Verianus, a citizen of Nazianzus, had been offended by his son-in-law, and on this account wished his daughter to sue for a divorce. Olympius, prefect of Cappadocia Secunda, referred the matter to the Episcopal arbitration of S. Gregory, who refused to countenance the proceeding, and writes the two following letters, the first to the Prefect, the second to Verianus himself. [Note that Gregory refers to a difference of view between Christian regulations and Roman law; also, he refers to the fact that Christians were entitled to seek judgement or legal redress from a bishop, bypassing the regular judicial system.]
Haste is not always praiseworthy. For this reason I have deferred my answer until now about the daughter of the most honorable Verianus, both to allow for time setting matters right, and also because I conjecture that Your Goodness does not approve of the divorce, inasmuch as you entrusted the enquiry to me, whom you knew to be neither hasty nor uncircumspect in such matters. Therefore I have refrained myself till now, and, I venture to think, not without reason. But since we have come nearly to the end of the allotted time, and it is necessary that you should be informed of the result of the examination I will inform you. The young lady seems to me to be of two minds, divided between reverence for her parents and affection for her husband. Her words are on their side, but her mind, I rather think, is with her husband, as is shewn by her tears. You will do what commends itself to your justice, and to God who directs you in all things. I should most willingly have given my opinion to my son Verianus that he should pass over much of what is in question, with a view not to confirm the divorce, which is entirely contrary to our law, though the Roman law may determine otherwise. For it is necessary that justice be observed &emdash; which I pray you may ever both say and do.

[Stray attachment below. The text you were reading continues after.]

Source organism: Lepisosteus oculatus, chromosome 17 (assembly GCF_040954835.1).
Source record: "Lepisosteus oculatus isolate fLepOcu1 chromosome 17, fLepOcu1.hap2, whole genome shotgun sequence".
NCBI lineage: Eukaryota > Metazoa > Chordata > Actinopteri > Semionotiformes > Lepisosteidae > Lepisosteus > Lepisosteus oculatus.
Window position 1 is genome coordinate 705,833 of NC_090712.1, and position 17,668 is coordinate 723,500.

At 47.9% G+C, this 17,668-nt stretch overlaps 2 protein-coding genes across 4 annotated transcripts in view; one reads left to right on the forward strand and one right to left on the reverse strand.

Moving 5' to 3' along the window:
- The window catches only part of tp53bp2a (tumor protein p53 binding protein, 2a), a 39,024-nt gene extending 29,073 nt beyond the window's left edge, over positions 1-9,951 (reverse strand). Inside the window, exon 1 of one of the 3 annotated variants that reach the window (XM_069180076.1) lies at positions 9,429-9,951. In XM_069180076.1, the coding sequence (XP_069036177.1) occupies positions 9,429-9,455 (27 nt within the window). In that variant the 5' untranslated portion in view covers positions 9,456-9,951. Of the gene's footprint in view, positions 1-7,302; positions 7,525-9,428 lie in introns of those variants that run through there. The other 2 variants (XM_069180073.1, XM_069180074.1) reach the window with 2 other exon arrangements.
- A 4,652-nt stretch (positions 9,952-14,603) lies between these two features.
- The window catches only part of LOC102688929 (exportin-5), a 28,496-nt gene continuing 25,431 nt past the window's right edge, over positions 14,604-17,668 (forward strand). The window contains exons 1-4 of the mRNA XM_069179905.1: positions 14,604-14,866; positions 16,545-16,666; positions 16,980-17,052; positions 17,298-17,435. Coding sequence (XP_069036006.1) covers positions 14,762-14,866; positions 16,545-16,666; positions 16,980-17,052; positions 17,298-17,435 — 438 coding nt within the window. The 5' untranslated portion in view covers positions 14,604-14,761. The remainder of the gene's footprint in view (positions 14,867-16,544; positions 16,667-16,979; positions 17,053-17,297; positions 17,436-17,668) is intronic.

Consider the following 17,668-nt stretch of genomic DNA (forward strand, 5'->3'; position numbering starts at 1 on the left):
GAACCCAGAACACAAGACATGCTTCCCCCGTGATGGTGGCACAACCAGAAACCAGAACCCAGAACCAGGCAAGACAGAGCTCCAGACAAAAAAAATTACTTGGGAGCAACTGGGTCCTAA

Public executioners commit no crime, for they are the servants of the laws: nor is the sword unlawful with which we punish criminals. But nevertheless, the public executioner is not a laudable character, nor is the death-bearing sword received joyfully. Just so neither can I endure to become hated by confirming the divorce by my hand and tongue. It is far better to be the means of union and of friendship than of division and parting of life. I suppose it was with this in his mind that our admirable Governor entrusted me with the enquiry about your daughter, as one who could not proceed to divorce abruptly or unfeelingly. For he proposed me not as Judge, but as Bishop, and placed me as a mediator in your unhappy circumstances. I beg you therefore, to make some allowance for my timidity, and if the better prevail, to use me as a servant of your desire: I rejoice in receiving such commands. But if the worse and more cruel course is to be taken, seek for some one more suitable to your purpose. I have not time, for the sake of favouring your friendship (though in all respects I have the highest regard for you), to offend against God, to Whom I have to give account of every action and thought. I will believe your daughter (for the truth shall be told) when she can lay aside her awe of you, and boldly declare the truth. At present her condition is pitiable &emdash; for she assigns her words to you, and her tears to her husband.
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Last modified 15 February 1998